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The Effect of Spaceflight on the Murine Basilar Artery
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Spaceflight poses a serious risk to human cardiovascular health in the form of microgravity-induced fluid shifts, exposure to ionizing space radiation, and unique environmental factors. The combinatorial effects of increased intracranial pressure and high pCOv2 levels on the International Space Station have led to particular concern about cerebral arteries. Two prior studies aimed at examining specific spaceflight-induced changes in murine basilar artery function yielded very different results. Therefore, the goal of this study, part of the NASA Rodent Research 9 mission, was to investigate mechanisms underlying pathophysiological changes in the murine basilar artery and to clarify conflicting results from previous studies. To achieve this goal, we used the technique of wire myography to examine the structural, mechanical, and pharmacological properties of basilar arteries from mice that had experienced 33 days of spaceflight on the International Space Station. Spaceflown mice were compared to a habitat control group, which was exposed to matched environmental conditions but not microgravity and radiation, and a vivarium control group, which was exposed to none of the aforementioned stimuli. Although body weight, basilar artery diameter, and passive pressure-diameter relationship were not different between habitat control, vivarium control, and spaceflight groups, we found that spaceflight induced significant changes in the response of the murine basilar artery to pharmacological agents. Vasoconstriction to U46619 and KCl was diminished to varying degrees in the spaceflight group, as was endothelial-independent vasodilation to DEA-NONOate. Endothelial-dependent nitric oxide-mediated vasodilation in response to acetylcholine, but not ADPβS, was shown to be reduced in the spaceflight group compared to the vivarium control group. Unaltered structural and mechanical properties and decreased U46619- and KCl-mediated vasoconstriction supplement results from a prior study of murine basilar arteries following spaceflight. Preserved vasodilation to ADPβS but not acetylcholine after KCl preconstriction may suggest that spaceflight differentially affects endothelial dilatory pathways. The decrement in endothelial-independent vasodilation, a feature never previously observed in spaceflown mice, presents a new dimension of spaceflight-induced vascular dysfunction.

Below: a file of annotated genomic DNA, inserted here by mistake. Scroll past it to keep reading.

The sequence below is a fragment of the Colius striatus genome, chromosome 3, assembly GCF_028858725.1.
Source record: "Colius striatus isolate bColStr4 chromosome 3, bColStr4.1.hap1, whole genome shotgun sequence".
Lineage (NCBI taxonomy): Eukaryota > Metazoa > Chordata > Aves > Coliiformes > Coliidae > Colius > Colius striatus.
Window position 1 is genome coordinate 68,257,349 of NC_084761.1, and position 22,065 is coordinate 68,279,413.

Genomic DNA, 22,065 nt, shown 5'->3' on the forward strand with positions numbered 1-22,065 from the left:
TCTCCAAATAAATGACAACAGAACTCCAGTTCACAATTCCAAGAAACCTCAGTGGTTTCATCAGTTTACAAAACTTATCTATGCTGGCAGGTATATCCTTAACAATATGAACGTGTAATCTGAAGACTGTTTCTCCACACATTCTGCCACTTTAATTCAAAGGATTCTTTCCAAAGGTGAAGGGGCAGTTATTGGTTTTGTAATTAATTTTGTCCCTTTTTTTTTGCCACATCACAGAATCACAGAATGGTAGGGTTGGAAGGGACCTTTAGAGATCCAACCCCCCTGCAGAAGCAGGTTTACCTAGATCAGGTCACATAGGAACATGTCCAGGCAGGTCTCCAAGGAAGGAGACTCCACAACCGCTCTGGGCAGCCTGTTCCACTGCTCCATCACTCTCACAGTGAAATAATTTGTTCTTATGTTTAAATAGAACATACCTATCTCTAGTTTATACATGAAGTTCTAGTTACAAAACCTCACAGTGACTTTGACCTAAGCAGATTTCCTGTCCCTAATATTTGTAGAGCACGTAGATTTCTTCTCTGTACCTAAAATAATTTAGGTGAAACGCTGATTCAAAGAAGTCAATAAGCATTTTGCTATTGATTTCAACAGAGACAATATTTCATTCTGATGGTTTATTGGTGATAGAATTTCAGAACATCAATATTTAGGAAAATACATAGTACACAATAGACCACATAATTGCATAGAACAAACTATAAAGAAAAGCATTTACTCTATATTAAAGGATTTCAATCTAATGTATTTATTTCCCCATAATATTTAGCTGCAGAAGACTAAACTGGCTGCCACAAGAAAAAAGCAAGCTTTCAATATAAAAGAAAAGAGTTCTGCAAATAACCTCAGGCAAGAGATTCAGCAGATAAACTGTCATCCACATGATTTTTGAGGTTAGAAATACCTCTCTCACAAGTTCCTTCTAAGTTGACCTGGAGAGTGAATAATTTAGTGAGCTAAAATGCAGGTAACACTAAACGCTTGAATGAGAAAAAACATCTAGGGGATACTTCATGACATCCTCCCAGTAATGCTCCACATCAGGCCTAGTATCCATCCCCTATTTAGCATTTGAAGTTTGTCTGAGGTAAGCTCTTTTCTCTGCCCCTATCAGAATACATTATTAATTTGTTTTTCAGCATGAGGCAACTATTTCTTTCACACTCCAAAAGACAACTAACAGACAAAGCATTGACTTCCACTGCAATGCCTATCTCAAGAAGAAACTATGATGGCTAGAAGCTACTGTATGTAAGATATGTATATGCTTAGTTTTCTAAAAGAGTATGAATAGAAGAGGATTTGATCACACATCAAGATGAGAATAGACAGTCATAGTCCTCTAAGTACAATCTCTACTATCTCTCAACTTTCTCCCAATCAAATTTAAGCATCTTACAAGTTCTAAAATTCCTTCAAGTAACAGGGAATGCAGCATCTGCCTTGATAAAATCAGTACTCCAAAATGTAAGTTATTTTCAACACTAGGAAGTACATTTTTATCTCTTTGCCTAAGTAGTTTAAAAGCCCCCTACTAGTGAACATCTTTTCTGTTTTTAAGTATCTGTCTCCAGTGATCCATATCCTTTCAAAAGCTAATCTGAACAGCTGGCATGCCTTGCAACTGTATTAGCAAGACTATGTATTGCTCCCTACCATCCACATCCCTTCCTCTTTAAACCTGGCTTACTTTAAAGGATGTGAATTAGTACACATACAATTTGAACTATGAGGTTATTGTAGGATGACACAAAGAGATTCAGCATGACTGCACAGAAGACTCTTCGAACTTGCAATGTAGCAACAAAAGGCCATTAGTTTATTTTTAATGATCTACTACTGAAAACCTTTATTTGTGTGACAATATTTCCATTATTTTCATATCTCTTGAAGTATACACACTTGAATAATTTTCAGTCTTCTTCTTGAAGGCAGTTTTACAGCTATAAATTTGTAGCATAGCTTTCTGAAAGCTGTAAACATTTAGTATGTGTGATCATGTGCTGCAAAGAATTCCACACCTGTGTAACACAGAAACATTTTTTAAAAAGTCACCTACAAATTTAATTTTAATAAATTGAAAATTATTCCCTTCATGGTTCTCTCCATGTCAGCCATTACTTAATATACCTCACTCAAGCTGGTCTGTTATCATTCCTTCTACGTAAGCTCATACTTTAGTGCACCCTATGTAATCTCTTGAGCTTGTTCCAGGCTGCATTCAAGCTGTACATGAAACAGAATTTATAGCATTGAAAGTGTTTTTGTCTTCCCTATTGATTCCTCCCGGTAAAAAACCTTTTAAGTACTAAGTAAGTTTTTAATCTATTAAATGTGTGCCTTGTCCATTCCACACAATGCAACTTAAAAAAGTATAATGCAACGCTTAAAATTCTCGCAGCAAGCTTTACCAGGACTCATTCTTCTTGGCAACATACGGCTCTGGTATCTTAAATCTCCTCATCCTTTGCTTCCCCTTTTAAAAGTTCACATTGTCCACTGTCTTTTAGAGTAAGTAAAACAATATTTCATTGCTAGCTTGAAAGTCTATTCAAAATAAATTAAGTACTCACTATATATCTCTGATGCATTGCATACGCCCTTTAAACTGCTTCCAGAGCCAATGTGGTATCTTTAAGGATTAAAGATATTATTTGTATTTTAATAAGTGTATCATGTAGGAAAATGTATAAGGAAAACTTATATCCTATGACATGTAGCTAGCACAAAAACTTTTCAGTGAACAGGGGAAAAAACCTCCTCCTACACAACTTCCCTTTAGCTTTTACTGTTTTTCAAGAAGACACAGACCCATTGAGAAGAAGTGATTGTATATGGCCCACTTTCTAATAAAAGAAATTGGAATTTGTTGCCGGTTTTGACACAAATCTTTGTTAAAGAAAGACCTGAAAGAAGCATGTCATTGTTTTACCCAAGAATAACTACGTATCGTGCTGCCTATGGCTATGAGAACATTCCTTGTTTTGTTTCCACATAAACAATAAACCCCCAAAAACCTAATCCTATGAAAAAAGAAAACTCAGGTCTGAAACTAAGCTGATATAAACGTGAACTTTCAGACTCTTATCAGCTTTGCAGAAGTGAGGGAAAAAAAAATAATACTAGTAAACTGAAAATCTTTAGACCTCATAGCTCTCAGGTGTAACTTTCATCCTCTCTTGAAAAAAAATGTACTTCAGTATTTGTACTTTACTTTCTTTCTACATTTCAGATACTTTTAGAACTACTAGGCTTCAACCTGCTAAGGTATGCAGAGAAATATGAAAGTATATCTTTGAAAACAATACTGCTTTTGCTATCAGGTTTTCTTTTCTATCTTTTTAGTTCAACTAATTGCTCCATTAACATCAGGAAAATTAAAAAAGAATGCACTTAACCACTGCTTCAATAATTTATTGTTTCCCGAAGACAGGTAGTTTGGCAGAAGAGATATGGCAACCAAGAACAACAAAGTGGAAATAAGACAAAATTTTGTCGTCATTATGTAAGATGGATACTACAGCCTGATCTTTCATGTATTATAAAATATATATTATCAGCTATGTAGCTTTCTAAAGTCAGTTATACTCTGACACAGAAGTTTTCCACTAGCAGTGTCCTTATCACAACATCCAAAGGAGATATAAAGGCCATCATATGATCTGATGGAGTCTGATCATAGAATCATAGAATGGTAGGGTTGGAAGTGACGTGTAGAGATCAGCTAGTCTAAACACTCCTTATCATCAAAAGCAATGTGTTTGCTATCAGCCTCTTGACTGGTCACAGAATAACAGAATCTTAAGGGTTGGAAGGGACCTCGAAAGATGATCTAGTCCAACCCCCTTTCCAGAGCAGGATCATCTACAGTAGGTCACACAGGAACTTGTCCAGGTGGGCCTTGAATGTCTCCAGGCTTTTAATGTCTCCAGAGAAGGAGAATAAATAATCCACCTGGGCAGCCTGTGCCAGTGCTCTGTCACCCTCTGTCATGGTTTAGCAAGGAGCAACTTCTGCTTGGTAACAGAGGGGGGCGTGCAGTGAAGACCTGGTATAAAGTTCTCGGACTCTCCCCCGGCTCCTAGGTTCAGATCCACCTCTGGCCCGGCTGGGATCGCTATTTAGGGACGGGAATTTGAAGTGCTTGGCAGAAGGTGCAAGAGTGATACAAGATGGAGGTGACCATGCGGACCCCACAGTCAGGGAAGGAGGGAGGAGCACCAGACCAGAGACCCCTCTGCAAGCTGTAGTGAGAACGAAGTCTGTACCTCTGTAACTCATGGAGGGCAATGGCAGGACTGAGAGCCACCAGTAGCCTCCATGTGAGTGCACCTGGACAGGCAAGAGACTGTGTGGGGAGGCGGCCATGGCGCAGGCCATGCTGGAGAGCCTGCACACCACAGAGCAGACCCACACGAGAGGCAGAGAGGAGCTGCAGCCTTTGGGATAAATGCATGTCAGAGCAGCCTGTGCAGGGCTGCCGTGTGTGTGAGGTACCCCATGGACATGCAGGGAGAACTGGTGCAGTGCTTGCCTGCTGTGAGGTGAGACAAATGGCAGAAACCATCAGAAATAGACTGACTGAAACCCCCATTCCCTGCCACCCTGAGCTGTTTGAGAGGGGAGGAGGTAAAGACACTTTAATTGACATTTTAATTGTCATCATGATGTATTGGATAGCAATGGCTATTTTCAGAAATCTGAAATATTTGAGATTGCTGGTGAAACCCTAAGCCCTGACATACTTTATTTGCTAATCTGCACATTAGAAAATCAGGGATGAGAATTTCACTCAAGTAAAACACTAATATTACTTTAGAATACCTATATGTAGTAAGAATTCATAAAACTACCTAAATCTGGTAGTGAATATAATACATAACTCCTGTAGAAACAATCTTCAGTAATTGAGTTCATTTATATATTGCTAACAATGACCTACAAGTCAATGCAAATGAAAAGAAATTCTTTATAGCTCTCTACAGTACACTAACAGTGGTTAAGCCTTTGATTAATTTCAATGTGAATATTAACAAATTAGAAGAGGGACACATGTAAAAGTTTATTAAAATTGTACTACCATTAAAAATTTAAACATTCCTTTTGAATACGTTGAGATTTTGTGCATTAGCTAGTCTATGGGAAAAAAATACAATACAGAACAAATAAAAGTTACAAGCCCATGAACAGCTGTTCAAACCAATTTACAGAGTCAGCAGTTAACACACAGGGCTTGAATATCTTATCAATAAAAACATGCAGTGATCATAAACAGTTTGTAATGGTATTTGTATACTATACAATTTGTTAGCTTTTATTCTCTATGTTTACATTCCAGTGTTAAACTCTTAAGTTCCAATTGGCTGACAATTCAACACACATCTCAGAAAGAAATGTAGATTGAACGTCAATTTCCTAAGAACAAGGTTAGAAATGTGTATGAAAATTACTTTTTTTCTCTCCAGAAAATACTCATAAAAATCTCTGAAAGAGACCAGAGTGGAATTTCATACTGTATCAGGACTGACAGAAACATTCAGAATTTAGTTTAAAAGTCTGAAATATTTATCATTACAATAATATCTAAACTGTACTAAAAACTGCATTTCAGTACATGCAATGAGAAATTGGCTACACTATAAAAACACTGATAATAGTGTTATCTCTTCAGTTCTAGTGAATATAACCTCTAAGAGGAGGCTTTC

Frederick Jr., Norman E (2018). The Effect of Spaceflight on the Murine Basilar Artery. Master's thesis, Texas A & M University. Available electronically from